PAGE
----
# Spectral Efficiency

What do you think of when you hear or see the phrase “spectral efficiency?” The answer, at least from a cable-network perspective, has to do with the amount of information that fits in a given RF channel bandwidth. In other words, just how efficiently can that piece of spectrum be used to transmit information from one point to another?

Before digging into the nuts and bolts of spectral efficiency, it’s important to realize there is a hard limit to how much data can be transmitted in a given bandwidth. The well-known Shannon-Hartley Theorem, a topic for another day, establishes what is commonly referred to as the Shannon limit.

Spectral efficiency usually is expressed in the format “bits per second per hertz,” abbreviated as bits/s/Hz. A common definition is the net data rate in bits per second (bps) divided by the bandwidth in hertz.

The aforementioned definition contains some terminology that deserves a closer look. One is net data rate – also called net bit rate – that is the usable data payload in bits per second, after subtracting the non-payload parts of the data stream used for Reed Solomon forward error correction (FEC), Trellis coding, Moving Picture Experts Group (MPEG) overhead, and DOCSIS and Internet protocol (IP) overhead. Symbol rate is the number of symbols transmitted per unit of time, typically seconds, and it’s the same as modulation rate or baud. My copy of the *McGraw-Hill Dictionary of Scientific and Technical Terms, 4th Ed.*, defines baud as “a unit of telegraph signaling speed equal to the number of code elements (pulses and spaces) per second …” An important point to remember is that symbol rate, or baud, may or may not equal the bit rate. Indeed, in the world of high-speed data communications, a single symbol generally represents multiple bits, so the symbol rate is less than the bit rate. More on this in a moment.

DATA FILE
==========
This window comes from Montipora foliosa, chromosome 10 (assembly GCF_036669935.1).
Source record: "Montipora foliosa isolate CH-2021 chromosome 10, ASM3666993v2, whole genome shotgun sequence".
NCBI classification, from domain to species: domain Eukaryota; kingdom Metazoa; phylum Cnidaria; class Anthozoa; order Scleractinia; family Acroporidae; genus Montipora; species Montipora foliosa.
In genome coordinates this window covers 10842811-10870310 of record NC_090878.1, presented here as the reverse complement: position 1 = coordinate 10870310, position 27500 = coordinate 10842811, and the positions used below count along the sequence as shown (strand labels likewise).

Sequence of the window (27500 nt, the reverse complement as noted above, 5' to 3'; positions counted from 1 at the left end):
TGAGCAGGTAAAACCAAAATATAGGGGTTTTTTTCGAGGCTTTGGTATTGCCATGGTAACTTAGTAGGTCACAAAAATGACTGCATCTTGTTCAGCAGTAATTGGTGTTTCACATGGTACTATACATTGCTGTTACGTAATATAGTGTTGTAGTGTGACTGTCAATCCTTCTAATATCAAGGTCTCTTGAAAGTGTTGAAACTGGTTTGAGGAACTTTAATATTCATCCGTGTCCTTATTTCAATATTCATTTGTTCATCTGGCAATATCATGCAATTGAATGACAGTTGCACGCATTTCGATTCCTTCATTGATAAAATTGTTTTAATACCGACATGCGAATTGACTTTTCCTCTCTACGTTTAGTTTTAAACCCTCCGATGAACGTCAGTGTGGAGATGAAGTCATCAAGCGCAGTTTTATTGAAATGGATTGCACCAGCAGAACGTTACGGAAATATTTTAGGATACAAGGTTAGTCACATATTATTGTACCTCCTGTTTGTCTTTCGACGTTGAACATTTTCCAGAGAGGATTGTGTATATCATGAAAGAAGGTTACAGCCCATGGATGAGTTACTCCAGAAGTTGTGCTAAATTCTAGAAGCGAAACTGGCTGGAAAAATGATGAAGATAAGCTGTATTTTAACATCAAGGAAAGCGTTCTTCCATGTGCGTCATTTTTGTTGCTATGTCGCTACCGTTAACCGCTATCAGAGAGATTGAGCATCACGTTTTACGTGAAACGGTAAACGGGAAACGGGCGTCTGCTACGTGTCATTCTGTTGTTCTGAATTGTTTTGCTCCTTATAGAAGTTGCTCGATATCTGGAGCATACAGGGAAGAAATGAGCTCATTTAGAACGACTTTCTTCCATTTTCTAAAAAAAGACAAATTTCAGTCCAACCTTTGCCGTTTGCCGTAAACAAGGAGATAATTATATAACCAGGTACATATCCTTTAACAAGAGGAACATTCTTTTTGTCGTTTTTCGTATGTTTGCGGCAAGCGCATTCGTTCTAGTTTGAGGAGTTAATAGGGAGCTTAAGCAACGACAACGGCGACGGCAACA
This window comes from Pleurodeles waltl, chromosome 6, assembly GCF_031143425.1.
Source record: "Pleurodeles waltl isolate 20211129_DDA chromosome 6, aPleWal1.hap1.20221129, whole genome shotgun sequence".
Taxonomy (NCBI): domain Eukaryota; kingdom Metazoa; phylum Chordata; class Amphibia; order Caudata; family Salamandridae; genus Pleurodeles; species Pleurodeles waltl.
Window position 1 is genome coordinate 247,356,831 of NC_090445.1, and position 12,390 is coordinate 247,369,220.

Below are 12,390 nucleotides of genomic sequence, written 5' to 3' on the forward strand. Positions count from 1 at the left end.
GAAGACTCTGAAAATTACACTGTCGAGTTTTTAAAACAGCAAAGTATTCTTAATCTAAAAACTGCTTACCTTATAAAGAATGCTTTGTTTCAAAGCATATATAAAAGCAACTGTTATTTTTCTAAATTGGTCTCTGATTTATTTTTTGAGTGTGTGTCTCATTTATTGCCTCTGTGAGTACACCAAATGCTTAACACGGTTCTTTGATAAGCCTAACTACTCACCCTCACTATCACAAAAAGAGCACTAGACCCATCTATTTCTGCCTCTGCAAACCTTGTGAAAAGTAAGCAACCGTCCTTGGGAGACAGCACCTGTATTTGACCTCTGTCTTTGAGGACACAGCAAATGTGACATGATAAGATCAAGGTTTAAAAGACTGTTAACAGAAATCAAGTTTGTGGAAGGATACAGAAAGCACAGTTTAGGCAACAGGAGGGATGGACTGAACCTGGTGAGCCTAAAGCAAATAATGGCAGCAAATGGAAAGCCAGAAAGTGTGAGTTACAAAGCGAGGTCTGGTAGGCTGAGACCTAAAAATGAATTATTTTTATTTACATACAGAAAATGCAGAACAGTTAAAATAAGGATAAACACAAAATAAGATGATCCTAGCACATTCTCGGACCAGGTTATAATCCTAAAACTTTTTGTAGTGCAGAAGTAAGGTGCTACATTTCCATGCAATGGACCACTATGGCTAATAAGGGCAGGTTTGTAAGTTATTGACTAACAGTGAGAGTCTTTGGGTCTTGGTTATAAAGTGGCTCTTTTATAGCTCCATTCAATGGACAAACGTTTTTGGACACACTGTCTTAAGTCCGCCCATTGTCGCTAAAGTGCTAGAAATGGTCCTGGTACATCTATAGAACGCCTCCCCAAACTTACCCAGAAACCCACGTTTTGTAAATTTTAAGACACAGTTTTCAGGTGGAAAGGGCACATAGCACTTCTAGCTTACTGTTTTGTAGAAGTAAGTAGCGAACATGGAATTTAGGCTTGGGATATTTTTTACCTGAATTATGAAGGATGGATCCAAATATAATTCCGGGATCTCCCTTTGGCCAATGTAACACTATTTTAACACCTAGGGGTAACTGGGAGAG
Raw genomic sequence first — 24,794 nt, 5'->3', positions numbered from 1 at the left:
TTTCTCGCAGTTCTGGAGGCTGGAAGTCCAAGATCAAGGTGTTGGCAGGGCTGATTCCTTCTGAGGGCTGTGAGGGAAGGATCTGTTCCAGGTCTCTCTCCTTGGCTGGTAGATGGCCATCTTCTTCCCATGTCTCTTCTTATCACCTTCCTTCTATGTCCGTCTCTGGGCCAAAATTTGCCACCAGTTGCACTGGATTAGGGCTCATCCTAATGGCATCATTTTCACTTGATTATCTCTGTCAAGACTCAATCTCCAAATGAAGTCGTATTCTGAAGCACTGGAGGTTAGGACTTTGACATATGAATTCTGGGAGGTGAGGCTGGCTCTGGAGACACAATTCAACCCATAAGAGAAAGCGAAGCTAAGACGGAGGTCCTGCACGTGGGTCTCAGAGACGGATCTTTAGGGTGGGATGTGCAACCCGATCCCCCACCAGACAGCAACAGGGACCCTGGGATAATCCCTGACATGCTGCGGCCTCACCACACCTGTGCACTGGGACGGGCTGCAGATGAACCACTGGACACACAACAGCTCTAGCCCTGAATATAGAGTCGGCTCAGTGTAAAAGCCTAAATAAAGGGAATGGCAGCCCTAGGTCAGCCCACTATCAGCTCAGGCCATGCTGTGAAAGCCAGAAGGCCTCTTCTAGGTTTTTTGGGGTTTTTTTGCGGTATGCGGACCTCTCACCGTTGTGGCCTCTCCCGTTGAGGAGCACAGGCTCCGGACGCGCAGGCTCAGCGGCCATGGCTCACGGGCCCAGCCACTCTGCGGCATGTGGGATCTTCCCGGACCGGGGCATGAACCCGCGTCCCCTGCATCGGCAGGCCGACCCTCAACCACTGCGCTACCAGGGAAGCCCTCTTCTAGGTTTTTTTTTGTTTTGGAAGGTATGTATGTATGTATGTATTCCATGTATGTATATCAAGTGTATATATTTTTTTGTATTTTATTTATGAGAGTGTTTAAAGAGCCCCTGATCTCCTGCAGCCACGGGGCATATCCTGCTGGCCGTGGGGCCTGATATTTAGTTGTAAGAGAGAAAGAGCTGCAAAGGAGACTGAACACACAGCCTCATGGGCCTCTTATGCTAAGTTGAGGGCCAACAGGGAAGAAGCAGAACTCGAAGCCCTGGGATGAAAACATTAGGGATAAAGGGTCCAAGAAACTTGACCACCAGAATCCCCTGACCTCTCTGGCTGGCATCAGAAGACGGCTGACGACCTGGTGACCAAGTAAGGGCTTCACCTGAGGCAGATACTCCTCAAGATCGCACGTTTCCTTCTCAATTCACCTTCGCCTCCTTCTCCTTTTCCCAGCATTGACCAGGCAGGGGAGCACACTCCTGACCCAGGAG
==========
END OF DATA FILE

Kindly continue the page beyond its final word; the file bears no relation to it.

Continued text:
Net data rate and symbol rate are related to the raw data rate – also called raw bit rate – that includes the usable payload and all overhead.

Consider a quadrature amplitude modulation (QAM) signal carrying high-speed data. QAM is a form of modulation in which the phase and amplitude of the signal vary to represent the data being transmitted. In the case of, say, a DOCSIS upstream 16-QAM signal, each of 16 states, or combinations of amplitude and phase, represents a symbol. Each symbol represents a combination of four bits. For example, if the instantaneous phase of the RF signal is 45 degrees and its instantaneous amplitude is 1, that particular state of the signal represents a symbol comprising the bits 1111. If the instantaneous phase is 18.43 degrees and instantaneous amplitude is 0.75, the state of the signal represents a symbol comprising the bits 1110. ( *Quick side note: “Amplitude” as used here refers to the normalized magnitude in a square data constellation. Magnitude is equivalent to the length of a vector from the center, or origin of the constellation, to the symbol point in question. The constellation’s four outer-corner symbol points are assigned a normalized magnitude of 1. All other symbol points have a normalized magnitude less than 1.*)

All versions of DOCSIS use some variation of QAM as the modulation type for transmission of the data payload, ranging from quadrature phase shift keying (QPSK, also called 4-QAM) to 256-QAM. The number of bits per symbol varies with order of modulation. The following is a summary of the number of bits per symbol for common DOCSIS orders of modulation:

Assuming the channel characteristics are suitable to support the desired modulation, then a higher-order modulation generally will support a higher raw data rate than a lower-order modulation, given the same channel bandwidth.